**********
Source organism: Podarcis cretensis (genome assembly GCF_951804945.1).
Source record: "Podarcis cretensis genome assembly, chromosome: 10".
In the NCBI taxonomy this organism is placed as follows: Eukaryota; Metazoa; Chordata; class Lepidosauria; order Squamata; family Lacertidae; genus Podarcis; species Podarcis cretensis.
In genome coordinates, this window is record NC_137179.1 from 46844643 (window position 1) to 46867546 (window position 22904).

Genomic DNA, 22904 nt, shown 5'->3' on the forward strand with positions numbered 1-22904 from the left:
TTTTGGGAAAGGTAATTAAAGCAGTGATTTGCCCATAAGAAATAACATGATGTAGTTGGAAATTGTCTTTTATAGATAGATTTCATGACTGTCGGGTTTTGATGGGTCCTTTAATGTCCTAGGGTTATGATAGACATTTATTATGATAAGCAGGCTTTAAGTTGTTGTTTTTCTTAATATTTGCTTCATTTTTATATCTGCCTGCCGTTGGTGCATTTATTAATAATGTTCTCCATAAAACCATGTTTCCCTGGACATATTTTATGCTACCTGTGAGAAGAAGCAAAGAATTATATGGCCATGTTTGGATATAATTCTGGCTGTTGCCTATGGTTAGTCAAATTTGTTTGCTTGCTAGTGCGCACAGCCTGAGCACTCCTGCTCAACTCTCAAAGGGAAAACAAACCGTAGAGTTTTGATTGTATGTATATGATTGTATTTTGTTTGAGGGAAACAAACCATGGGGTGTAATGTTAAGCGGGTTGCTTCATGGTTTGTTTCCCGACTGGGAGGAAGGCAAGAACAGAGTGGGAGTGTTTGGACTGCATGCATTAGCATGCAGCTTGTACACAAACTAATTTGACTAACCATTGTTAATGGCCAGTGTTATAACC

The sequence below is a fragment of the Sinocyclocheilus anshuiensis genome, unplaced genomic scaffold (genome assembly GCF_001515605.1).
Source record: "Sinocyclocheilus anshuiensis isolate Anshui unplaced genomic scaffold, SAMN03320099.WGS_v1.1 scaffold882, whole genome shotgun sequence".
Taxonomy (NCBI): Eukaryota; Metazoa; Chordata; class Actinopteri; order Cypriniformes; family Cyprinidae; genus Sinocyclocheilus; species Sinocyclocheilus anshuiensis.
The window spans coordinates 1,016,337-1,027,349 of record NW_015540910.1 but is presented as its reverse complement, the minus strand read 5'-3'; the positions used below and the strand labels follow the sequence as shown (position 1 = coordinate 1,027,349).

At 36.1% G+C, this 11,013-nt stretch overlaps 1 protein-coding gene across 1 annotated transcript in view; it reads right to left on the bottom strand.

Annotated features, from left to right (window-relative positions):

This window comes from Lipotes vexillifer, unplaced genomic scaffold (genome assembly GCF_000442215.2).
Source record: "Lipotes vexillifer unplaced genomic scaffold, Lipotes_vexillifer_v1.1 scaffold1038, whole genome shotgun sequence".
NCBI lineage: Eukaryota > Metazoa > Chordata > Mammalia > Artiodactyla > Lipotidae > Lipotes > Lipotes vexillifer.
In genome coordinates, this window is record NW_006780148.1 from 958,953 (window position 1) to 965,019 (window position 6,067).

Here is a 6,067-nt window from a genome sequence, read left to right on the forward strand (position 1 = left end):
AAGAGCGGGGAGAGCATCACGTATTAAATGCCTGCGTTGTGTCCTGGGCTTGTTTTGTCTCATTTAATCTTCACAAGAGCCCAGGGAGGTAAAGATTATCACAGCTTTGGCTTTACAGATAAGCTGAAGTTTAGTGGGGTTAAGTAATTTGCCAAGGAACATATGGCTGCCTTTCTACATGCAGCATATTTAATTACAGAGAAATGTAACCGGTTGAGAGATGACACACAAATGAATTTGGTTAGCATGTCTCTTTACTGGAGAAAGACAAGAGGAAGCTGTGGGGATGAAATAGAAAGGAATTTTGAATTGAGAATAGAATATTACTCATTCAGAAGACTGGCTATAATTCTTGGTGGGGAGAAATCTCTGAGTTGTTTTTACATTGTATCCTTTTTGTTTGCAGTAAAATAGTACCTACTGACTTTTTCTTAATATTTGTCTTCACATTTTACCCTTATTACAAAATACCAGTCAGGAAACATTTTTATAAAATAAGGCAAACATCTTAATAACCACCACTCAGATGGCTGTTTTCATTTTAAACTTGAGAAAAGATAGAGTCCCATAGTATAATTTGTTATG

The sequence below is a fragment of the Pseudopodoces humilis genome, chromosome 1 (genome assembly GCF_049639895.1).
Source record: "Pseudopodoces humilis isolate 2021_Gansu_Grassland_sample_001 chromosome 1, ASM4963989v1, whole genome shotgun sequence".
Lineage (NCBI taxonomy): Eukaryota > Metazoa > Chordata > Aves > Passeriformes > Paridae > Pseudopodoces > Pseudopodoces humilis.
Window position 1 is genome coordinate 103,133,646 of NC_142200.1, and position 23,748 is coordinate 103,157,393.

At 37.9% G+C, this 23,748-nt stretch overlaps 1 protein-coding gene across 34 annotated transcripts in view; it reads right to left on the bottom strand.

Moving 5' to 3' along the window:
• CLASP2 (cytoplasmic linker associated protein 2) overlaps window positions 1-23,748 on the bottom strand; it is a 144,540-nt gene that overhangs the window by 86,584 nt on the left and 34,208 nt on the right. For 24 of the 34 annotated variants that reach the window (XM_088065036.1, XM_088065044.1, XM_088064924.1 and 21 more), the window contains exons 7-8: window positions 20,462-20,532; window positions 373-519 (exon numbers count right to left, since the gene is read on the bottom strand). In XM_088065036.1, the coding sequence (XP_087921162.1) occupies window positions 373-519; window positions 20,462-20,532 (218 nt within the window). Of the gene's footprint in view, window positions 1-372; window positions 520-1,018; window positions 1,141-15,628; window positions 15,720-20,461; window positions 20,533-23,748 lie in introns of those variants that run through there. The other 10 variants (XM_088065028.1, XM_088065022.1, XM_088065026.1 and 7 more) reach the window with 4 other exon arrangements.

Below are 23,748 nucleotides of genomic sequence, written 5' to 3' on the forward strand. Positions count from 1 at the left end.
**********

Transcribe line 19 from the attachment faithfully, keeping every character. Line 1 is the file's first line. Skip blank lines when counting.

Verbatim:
The sequence below is a fragment of the Pseudopodoces humilis genome, chromosome 1 (genome assembly GCF_049639895.1).